Consumers Should Stand Up To Denied Medical Claims
Photo by Heidi de Marco/KHN
Consumers for Quality Care regularly highlights individuals who have battled with their insurance companies over denied medical claims. It seems, now more than ever, consumers are struggling to get the care they need covered by their insurers. It is not unusual for consumers to believe that their care will be covered, only to receive a large surprise bill after the fact.
That is exactly what happened to a consumer at the heart of a 2017 California Department of Managed Health Care (DMHC) action against Anthem Blue Cross. The consumer received a costly bill after having their care pre-approved by their insurance company. Anthem Blue Cross had to pay $5 million for systematic violations in its claims appeals process, according to STAT.
Despite more than 22 phone calls made to Anthem to resolve this issue by the patient, his spouse, provider, and insurance broker, the company steadfastly refused to pay. In desperation, the patient filed a grievance with the DMHC, which triggered an independent medical review. That review found Anthem at fault and forced it to reverse the denial.
Liz Helms, who founded the Chronic Care Policy Alliance in 2017, says she regularly hears from consumers who must challenge their insurance companies to receive coverage for the care they need. For some, the appeals process is slow and cumbersome. Other times, they face obstacles like step therapy.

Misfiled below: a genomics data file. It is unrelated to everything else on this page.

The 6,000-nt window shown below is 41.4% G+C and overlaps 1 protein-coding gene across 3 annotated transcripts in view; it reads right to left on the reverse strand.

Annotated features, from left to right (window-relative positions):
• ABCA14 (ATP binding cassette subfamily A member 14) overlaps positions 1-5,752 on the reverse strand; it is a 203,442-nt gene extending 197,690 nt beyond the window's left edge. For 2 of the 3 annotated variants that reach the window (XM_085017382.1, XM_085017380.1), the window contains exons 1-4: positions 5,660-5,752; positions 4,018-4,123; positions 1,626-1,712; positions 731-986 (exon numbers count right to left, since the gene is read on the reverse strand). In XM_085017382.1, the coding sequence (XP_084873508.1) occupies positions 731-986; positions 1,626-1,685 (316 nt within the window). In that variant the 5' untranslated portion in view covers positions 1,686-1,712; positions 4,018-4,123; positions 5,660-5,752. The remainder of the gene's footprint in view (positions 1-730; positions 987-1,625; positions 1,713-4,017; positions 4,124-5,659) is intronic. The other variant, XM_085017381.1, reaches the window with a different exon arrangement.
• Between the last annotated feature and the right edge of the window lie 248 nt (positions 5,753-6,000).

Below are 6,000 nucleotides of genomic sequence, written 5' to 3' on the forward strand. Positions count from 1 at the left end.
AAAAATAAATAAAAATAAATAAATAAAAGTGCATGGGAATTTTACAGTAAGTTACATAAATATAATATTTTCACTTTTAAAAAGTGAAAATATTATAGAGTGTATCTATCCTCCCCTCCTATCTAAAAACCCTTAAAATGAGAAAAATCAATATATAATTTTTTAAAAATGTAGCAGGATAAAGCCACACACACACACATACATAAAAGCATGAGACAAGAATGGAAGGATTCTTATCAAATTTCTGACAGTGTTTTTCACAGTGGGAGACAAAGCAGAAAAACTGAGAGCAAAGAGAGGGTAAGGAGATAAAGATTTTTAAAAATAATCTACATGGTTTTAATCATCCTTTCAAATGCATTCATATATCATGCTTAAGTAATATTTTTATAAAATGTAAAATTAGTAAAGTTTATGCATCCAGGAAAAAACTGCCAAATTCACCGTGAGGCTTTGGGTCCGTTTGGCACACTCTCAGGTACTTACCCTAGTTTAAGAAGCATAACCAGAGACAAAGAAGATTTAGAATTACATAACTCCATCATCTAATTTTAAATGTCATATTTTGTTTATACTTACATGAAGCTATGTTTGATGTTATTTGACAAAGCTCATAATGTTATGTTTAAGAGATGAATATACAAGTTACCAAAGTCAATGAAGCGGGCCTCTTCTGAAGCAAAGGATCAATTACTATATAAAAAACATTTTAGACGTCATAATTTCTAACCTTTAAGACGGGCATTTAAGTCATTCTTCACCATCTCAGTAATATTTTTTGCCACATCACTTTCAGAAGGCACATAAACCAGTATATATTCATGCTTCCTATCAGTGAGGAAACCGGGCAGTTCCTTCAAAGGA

Step therapy, sometimes called “fail first,” lets insurers undermine doctors and force patients to try and fail on one or more medications before the plan will cover the cost of the originally prescribed medication. Like a faulty grievance system, I call step therapy and similar practices like prior authorization health plan barriers because they can prevent access to the quality, affordable care patients expect to receive.
Helms says that consumers have an important role to play in standing up for their rights. A study from the Kaiser Family Foundation found that consumers rarely appeal their denials. Of 121 major insurers who denied more than 42 million claims in 2017, less than 200,000 claims, or 0.05 percent, were appealed. Consumers appealed their denials to external reviews, like states’ insurance commissioners, in less than 1 of 11,000 denied claims.
Not appealing is a lost opportunity. A recent report by the California Chronic Care Coalition, “Standing Up For Your Rights Creates Results,” showed that the California Department of Managed Health Care reversed or overturned 61% of health plan decisions in 2017. This finding shows that consumers can get coverage for the care they need after appealing.
Helms encourages more consumers to appeal, should their insurance company deny coverage for their care. She says that all consumers should know their rights and options, and should act if their coverage is denied.